ELI5 what is cors?

Could anyone eli5 what cors is with some real examples, and when to use it?

What have you read about CORS already? What do and don’t you understand currently? I don’t know what you do or don’t know, so currently my response would be pasting your question into Google and copy-pasting the top results.

I have read about it and i kinda understand it.

An example of a cross-origin request: the front-end JavaScript code served from https://domain-a.com uses XMLHttpRequest to make a request for https://domain-b.com/data.json .

But if my backend and frontend have the same domain like domain.com, why would I need cors?

Then you’re fine. That’s not what it’s for: you can trust stuff being served on your website from your server because everything is in the same place (so to speak). The example with this would be if someone else wanted to use some resource that comes from your server on their website, then it’s a different domain.

Ok, do I need cors if I fetch data from domain-foo.com? Does it even matter if I use cors even if I don’t need it? @DanCouper

You don’t get to choose, that’s a core thing about it. It’s not about whether you need CORs or not: CORS is going to be there whatever. The owner of the server decides that. The main mechanism here is that when you make an HTTP request in the browser for some resource on a server somewhere (via fetch or XMLHTTPRequest), the response that comes back has a header that specifies if you’re allowed to have it. And if you aren’t, you just end up with a generic error that says there’s a CORS issue.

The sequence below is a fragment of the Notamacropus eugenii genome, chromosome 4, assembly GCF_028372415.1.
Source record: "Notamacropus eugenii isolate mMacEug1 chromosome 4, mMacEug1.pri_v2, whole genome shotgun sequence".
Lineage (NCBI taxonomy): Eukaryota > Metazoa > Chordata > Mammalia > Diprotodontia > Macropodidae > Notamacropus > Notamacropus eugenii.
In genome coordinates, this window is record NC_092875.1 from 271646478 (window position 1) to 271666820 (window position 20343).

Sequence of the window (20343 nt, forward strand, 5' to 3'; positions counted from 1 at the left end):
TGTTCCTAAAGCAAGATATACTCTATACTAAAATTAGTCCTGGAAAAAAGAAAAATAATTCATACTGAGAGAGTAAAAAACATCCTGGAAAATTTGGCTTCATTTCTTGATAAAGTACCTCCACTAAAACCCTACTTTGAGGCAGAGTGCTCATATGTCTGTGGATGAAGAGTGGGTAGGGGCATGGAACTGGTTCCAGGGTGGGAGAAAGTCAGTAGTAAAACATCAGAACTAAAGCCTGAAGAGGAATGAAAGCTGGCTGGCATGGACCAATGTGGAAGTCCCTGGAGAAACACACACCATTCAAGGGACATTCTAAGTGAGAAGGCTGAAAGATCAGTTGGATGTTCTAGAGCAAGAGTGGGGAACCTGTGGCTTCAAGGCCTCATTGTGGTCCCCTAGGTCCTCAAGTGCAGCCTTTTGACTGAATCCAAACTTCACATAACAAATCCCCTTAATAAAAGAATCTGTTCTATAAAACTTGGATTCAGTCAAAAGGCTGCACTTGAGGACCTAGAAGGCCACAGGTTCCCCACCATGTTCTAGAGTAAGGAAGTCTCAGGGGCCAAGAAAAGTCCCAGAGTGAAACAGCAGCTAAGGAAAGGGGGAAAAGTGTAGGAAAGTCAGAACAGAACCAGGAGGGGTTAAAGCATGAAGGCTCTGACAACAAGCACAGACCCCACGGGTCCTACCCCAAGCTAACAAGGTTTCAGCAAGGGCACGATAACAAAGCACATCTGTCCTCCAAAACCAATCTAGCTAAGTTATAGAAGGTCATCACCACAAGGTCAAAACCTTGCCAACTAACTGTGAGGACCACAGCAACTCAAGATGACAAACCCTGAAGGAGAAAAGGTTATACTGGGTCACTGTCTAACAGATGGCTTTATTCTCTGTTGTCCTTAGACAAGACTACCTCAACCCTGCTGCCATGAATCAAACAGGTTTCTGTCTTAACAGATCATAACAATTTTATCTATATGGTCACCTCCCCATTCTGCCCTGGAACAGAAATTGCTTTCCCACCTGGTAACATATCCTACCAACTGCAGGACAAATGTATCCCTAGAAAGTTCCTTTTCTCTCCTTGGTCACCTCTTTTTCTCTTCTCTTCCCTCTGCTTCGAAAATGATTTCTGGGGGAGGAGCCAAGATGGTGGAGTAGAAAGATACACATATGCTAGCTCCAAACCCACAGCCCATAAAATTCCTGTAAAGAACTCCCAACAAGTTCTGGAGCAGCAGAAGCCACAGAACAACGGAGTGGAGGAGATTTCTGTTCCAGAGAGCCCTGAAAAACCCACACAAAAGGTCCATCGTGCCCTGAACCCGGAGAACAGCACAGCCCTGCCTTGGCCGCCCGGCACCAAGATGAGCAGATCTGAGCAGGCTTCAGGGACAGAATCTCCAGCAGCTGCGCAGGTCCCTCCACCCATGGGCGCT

If you want some resource on your server to be used by other people, then in that case you set the header that specifies that’s what you want to happen

Is this correct: 100 people fetch weather data succesfully from an api with Access-Control-Allow-Origin: *, 100 people fetch data from an api, but the only succesful one is the website domain.com because Access-Control-Allow-Origin: http://www.domain.com? @DanCouper

Yep, that’s spot on. It is interesting that you use that example, because I was going to use weather data as an example as well.

FCC used to have a weather app as one of the front-end frameworks projects. It’s been moved to the interview prep section now due to it being very difficult/impossible to complete. That was because of CORS (if you search the forum for it, there will be a lot of threads on the subject).

So you don’t need to say Access-Control-Allow-Origin: * to give people access, you can also say “if you can provide me with a key, I’ll allow you access”. CORS has provisions to help make this relatively simple. And all the public weather APIs now require a key for the free tier. But, you don’t really want to have API keys public. So there were a few services people had built, proxy servers, and the way they work is they take a request from a user, forward it to the weather API, then send the response back to the user with the ``Access-Control-Allow-Originheader set to*`. Except those were using free tiers, and free tiers are pretty limited, so they got verrrrrry slow, and this isn’t getting into issues after mixing HTTP/HTTPS, or some things, and uggh. All got a bit much really, to the point where it wasn’t feasible to have it as a certification project (I’m sure I’m remembering correctly that it was)

Anyway, there’s a little bit more in the way of rules with CORS but much of it boils down “is that header set, and what is its value set to”. With a few exceptions (mainly for basic stuff, so you can actually see websites for example), the owner of a server needs to explicitly specify they want to share something

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